Shmuel Yosef Agnon

Shmuel Yosef Agnon (July 17, 1888 – February 17, 1970) was a Hebrew nobel prize laureate writer and was one of the central figures of modern Hebrew fiction. In Hebrew, he is known by the acronym Shai Agnon. In English, his works are published under the name S. Y. Agnon.


Israel (1998) 50 New Sheqalim (front) – Portrait of Shmuel Yosef Agnon

Agnon was born in Galicia, later immigrated as a Zionist to Ottoman Palestine, and died in Jerusalem. His works deal with the conflict between the traditional Jewish life and language and the modern world. They also attempt to recapture the fading traditions of the European shtetl (village). In a wider context, he also contributed to the narrator’s character in modern literature. Agnon was awarded the Nobel Prize jointly with poet Nelly Sachs in 1966. Agnon was born Shmuel Yosef Halevi Czaczkes in Buczacz, Galicia, now Ukraine. Officially, his date of birth on the Hebrew calendar was 18 Av 5648 (July 26), but he always claimed to have been born on the Jewish fast day of Tisha B’Av, the Ninth of Av. His father, Shalom Mordechai Halevy, was ordained as a rabbi, but worked in the fur trade. He did not attend school and was schooled by his parents. At the age of eight, he began to write in Hebrew and Yiddish. At the age of fifteen, he published his first poem – a Yiddish poem about the Kabbalist Joseph della Reina. He continued to write poems and stories in Hebrew and Yiddish, which were published in Galicia.

In 1908, he immigrated to Jaffa. The first story he published there was “Agunot” (“Forsaken Wives”), which appeared that same year in the journal Ha’omer. He used the pen name “Agnon,” derived from the title of the story, which he adopted as his official surname in 1924. In 1910, “Forsaken Wives” was translated into German. In 1912, at the urging of Yosef Haim Brenner, he published a novella, “Vehaya Ha’akov Lemishor” (“And the Crooked Shall Be Made Straight”).

Agnon moved to Germany, where he met Esther Marx. They married in 1920 and had two children. In Germany, Salman Schocken, a publisher and businessman, became his literary patron and freed him from financial worries. From that time on, his work was published by Schocken Books, and his short stories appeared regularly in the newspaper Haaretz, also owned by the Schocken family. In Germany, he continued to write short stories and collaborated with Martin Buber on an anthology of Hasidic stories.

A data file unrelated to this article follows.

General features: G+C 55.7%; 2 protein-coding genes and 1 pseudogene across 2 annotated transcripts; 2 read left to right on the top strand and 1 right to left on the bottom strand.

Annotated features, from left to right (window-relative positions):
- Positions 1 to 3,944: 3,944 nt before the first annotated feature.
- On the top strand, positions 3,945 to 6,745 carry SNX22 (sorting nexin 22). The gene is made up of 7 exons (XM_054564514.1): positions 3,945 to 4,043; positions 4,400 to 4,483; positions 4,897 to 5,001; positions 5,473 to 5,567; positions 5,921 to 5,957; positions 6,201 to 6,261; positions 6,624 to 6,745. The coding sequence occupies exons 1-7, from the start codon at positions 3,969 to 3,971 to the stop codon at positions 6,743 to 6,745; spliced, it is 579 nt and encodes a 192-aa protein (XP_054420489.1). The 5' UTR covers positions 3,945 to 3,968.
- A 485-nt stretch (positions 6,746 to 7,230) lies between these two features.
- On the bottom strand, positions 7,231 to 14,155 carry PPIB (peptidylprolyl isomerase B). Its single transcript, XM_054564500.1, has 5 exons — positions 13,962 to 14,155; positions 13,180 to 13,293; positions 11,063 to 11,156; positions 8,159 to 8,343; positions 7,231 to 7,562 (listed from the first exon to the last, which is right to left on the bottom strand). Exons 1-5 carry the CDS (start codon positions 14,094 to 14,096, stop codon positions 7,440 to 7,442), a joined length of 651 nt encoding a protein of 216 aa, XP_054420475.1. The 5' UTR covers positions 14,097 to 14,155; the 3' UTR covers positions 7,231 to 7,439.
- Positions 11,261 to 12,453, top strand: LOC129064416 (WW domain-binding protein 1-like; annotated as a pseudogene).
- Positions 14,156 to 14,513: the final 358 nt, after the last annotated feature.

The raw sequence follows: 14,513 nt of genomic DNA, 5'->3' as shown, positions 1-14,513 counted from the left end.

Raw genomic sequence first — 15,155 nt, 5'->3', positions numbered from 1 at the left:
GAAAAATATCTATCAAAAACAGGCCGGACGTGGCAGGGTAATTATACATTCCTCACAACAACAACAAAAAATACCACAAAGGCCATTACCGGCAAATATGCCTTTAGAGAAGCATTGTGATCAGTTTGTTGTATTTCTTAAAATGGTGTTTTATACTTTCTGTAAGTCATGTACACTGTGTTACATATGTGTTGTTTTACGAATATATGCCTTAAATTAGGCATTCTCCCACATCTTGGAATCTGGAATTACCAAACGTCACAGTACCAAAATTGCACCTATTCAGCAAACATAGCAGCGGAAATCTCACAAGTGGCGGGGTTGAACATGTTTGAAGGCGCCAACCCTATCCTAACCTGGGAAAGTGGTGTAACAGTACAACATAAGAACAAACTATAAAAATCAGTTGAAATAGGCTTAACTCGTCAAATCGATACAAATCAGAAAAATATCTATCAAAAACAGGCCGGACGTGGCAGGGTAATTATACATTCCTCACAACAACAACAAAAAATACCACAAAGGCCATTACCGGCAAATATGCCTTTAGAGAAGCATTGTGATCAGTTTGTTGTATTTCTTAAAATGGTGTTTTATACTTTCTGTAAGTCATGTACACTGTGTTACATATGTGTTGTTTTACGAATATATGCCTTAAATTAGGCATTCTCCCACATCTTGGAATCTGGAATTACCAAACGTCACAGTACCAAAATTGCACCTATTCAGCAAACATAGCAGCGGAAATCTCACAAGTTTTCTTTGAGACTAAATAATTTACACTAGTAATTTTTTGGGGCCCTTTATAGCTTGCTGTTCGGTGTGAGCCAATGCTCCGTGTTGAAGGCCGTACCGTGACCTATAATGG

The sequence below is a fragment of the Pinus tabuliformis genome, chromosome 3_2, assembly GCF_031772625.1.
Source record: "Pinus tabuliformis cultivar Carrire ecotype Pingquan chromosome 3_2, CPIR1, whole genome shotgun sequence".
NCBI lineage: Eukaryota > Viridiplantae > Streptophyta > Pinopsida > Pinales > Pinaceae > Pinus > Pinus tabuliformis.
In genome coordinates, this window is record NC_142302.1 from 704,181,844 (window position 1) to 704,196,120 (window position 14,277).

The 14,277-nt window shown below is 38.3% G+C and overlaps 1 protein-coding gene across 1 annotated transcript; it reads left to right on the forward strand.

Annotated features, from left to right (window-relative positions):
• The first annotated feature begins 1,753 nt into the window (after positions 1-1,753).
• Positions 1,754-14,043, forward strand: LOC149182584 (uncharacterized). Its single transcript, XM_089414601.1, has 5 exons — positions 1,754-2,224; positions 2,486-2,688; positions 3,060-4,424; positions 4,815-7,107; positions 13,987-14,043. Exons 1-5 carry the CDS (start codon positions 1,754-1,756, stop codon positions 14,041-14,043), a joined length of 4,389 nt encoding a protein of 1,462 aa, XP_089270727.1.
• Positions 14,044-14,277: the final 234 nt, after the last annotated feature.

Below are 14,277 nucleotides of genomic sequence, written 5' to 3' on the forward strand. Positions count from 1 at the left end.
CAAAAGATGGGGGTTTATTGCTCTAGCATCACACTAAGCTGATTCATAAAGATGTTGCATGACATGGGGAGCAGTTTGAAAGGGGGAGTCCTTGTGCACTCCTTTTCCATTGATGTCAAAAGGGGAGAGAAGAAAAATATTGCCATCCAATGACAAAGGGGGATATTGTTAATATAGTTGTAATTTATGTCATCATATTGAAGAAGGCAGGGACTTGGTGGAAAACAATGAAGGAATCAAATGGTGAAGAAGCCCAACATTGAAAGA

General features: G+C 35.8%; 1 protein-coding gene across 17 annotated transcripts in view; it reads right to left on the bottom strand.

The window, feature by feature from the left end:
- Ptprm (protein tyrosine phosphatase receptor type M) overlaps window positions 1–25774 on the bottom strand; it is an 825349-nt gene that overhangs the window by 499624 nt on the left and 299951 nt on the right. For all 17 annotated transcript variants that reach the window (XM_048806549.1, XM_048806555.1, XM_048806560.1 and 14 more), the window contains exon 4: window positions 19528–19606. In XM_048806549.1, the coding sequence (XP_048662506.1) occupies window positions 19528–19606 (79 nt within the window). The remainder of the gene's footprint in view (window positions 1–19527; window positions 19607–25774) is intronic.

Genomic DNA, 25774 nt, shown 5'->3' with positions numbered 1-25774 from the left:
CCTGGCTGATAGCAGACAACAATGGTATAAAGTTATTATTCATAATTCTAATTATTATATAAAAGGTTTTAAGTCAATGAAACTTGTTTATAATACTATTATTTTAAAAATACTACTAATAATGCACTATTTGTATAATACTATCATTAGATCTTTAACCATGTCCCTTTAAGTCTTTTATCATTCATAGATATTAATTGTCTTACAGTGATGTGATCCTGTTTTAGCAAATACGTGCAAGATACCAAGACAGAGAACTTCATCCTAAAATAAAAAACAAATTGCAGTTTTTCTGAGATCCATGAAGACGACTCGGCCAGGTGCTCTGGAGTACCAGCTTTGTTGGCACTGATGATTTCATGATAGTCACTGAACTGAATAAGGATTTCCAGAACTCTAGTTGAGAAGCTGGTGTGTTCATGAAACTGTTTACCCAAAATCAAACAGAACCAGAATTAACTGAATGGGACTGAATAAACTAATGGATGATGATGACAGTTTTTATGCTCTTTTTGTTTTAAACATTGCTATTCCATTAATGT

In 1924, a fire broke out in his home, destroying his manuscripts and rare book collection. This traumatic event crops up occasionally in his stories. Later that year, Agnon returned to Jerusalem and settled with his family in the neighborhood of Talpiot. In 1929, his library was destroyed again during anti-Jewish riots.

When his novel Hachnasat Kalla (“The Bridal Canopy”) appeared in 1931 to great critical acclaim, Agnon’s place in Hebrew literature was assured. In 1935, he published “Sippur Pashut” (“A Simple Story”), a novella set in Buczacz at the end of the 19th century. Another novel, “Tmol Shilshom” (“Yesteryear”), set in Eretz Yisrael of the early 20th century, appeared in 1945.

Agnon won the Bialik Prize twice (1934 and 1950) and the Israel Prize twice (1954 and 1958). In 1966, he shared the Nobel Prize in Literature with German Jewish author Nelly Sachs. In his speech at the award ceremony, Agnon introduced himself in Hebrew: “As a result of the historic catastrophe in which Titus of Rome destroyed Jerusalem and Israel was exiled from its land, I was born in one of the cities of the Exile. But always I regarded myself as one who was born in Jerusalem.” (Frenz 1969)


In later years, Agnon’s fame was such that when he complained to the municipality that traffic noise near his home was disturbing his work, the city closed the street to cars and posted a sign that read: “No entry to all vehicles, writer at work!”
His daughter, Emuna Yaron, has continued to publish his work posthumously. Agnon’s archive was transferred by the family to the National Library in Jerusalem. His home in Talpiot was turned into a museum,Beit Agnon, with the study where he wrote many of his works preserved intact.

Agnon’s writing has been the subject of extensive academic research. Many leading scholars of Hebrew literature have published books on his work, among them Baruch Kurzweil, Dov Sadan, Nitza Ben-Dov and Dan Laor.

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